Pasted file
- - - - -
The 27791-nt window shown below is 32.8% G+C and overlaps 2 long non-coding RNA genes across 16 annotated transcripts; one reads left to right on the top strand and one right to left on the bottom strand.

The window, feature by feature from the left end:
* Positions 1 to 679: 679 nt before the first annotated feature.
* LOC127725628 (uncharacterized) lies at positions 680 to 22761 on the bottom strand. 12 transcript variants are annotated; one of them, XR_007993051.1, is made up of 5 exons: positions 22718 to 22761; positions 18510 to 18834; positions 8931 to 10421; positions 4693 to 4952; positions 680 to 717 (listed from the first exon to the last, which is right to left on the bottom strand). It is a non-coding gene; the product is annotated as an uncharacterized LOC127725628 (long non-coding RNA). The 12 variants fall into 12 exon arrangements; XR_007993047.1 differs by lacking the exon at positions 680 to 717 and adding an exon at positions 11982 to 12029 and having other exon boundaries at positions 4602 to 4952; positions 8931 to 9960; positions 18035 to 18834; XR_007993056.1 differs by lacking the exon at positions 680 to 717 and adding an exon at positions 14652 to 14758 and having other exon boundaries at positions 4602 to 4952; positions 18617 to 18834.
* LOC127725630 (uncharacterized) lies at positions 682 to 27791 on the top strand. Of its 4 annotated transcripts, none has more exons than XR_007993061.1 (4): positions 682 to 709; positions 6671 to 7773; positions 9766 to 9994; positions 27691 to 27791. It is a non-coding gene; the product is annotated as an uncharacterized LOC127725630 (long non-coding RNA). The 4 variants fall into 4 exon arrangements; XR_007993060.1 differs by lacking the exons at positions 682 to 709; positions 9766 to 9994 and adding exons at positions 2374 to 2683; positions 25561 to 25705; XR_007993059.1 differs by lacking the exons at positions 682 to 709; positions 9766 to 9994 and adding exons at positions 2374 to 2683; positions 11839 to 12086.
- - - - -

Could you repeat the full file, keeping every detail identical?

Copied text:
The 27791-nt window shown below is 32.8% G+C and overlaps 2 long non-coding RNA genes across 16 annotated transcripts; one reads left to right on the top strand and one right to left on the bottom strand.

The window, feature by feature from the left end:
* Positions 1 to 679: 679 nt before the first annotated feature.
* LOC127725628 (uncharacterized) lies at positions 680 to 22761 on the bottom strand. 12 transcript variants are annotated; one of them, XR_007993051.1, is made up of 5 exons: positions 22718 to 22761; positions 18510 to 18834; positions 8931 to 10421; positions 4693 to 4952; positions 680 to 717 (listed from the first exon to the last, which is right to left on the bottom strand). It is a non-coding gene; the product is annotated as an uncharacterized LOC127725628 (long non-coding RNA). The 12 variants fall into 12 exon arrangements; XR_007993047.1 differs by lacking the exon at positions 680 to 717 and adding an exon at positions 11982 to 12029 and having other exon boundaries at positions 4602 to 4952; positions 8931 to 9960; positions 18035 to 18834; XR_007993056.1 differs by lacking the exon at positions 680 to 717 and adding an exon at positions 14652 to 14758 and having other exon boundaries at positions 4602 to 4952; positions 18617 to 18834.
* LOC127725630 (uncharacterized) lies at positions 682 to 27791 on the top strand. Of its 4 annotated transcripts, none has more exons than XR_007993061.1 (4): positions 682 to 709; positions 6671 to 7773; positions 9766 to 9994; positions 27691 to 27791. It is a non-coding gene; the product is annotated as an uncharacterized LOC127725630 (long non-coding RNA). The 4 variants fall into 4 exon arrangements; XR_007993060.1 differs by lacking the exons at positions 682 to 709; positions 9766 to 9994 and adding exons at positions 2374 to 2683; positions 25561 to 25705; XR_007993059.1 differs by lacking the exons at positions 682 to 709; positions 9766 to 9994 and adding exons at positions 2374 to 2683; positions 11839 to 12086.